I work with clients who feel stuck personally, or who are involved in complex & messy problems. Their experiences inspire me to keep writing in my blog posts about what I have experienced and learnt.
I sniggering out loud yesterday (bad girl!), when a riled up coaching client said, “can’t I just tell them they have to do it”. I really appreciate his trust in me to be honest about what he was really thinking.
He was talking about something that repeatedly had not happened. My question to him was, “how is that working out for you?” (a totally leading question!) and he smirked knowingly and admitted, “not so much”.
As managers and leaders we often have the illusion that ‘telling’ is what we need to do to get things done, and this paradigm sits behind our approach to management. We often have to influence people from around the business, even if they don’t work for us and so we have to influence others. Like me, this client has developed his “push” style of influencing. I have written before about the joy of being being able to share expertise that you have worked hard to develop and this expertise can tempt us to over use the “push” style. Which means focusing on your view, making logical arguments and expecting others to follow.
We took the opportunity to explore the difference between compliance and commitment and its relevance here.
At it’s simplest compliance is when you do something because you have to (i.e. because you have been told to, or there are consequences for not doing it). If you run a team or are trying to change behaviour, the need for speed can make compliance an alluring approach.
But, in my experience, it has a kick in the tail. When your back is turned, compliance means the bare minimum (nothing more, nothing less), corners being cut and at worse people finding ways to sabotage (& regain a sense of control or feeling more authentic). It also tempts you to double down when people don’t “just **** do it” (insert your expletive of choice) and push harder (probably with hands clenched, and jaw tight).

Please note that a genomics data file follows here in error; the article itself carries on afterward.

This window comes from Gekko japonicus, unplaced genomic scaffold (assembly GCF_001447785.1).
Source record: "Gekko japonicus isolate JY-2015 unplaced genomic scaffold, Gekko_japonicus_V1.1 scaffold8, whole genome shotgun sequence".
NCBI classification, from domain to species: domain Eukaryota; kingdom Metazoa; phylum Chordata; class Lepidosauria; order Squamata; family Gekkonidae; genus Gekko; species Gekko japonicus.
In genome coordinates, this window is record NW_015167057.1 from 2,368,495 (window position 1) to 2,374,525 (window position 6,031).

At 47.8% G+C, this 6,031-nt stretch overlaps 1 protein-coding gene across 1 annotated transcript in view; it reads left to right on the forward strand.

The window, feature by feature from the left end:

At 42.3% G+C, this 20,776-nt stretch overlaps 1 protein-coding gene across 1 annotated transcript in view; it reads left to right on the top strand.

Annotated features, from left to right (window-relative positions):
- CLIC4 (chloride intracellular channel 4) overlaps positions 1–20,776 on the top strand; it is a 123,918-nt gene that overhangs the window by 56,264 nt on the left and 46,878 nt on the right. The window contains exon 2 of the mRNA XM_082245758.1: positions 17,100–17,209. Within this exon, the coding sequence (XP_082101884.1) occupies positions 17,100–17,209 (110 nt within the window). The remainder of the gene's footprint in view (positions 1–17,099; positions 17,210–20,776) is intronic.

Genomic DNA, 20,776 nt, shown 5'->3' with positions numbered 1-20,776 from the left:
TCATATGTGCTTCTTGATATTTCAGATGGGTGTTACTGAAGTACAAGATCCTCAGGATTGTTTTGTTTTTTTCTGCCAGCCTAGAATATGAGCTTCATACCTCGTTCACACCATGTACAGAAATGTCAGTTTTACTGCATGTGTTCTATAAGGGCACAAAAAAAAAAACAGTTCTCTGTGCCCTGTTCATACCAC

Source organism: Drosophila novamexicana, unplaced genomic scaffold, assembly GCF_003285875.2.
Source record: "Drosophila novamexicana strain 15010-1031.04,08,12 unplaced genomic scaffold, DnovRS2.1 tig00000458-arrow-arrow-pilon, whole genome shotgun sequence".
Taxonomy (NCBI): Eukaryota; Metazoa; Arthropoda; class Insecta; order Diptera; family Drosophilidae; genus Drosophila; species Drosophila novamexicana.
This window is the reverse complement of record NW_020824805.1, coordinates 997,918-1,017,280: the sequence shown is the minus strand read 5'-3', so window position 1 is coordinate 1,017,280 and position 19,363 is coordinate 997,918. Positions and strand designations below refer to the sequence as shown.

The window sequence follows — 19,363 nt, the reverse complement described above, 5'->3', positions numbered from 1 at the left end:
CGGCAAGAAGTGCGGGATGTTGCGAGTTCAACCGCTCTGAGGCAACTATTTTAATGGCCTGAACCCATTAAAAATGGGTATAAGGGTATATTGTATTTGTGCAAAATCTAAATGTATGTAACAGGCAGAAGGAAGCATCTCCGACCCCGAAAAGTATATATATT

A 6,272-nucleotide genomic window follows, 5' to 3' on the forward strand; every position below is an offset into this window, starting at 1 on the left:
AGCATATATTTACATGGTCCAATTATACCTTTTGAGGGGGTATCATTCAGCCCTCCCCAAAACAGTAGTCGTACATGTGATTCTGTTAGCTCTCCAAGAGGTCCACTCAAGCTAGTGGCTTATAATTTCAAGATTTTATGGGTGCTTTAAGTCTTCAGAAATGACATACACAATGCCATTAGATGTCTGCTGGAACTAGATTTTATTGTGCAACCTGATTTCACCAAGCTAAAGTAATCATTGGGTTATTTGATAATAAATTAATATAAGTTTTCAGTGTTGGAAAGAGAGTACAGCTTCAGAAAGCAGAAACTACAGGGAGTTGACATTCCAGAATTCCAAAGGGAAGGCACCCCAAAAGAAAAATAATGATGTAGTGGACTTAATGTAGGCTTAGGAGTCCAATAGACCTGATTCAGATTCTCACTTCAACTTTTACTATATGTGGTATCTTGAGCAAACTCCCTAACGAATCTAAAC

Commitment is when someone chooses to do something because they want to do it or believe in it. It means an employee has an internal drive to get something done because they believe in what they are doing. I know it sounds slower and in truth it is (take a deep breath) but it brings benefits, including people doing the right thing when you aren’t there, people using their initiative to come up with new ways to achieve results and often convincing other people that it’s a good idea. This HBR article about culture reminds us “someone with authority can demand compliance but they can’t dictate optimism, trust, conviction or creativity”.
Given the perspective I have outlined, I have to confess to finding it a little ironic that we often name teams “Compliance” in regulatory, legal, or HR spaces. To me, this suggests an approach that will invite resistance, and also misses the power of commitment.
As you read this blog, ask yourself
- On the inside, where are you really thinking “can’t I just tell them they have to do it”.
- On reflection, where are you meeting resistance, where are things not happening?
- Be honest with yourself, are you driving compliance or building commitment?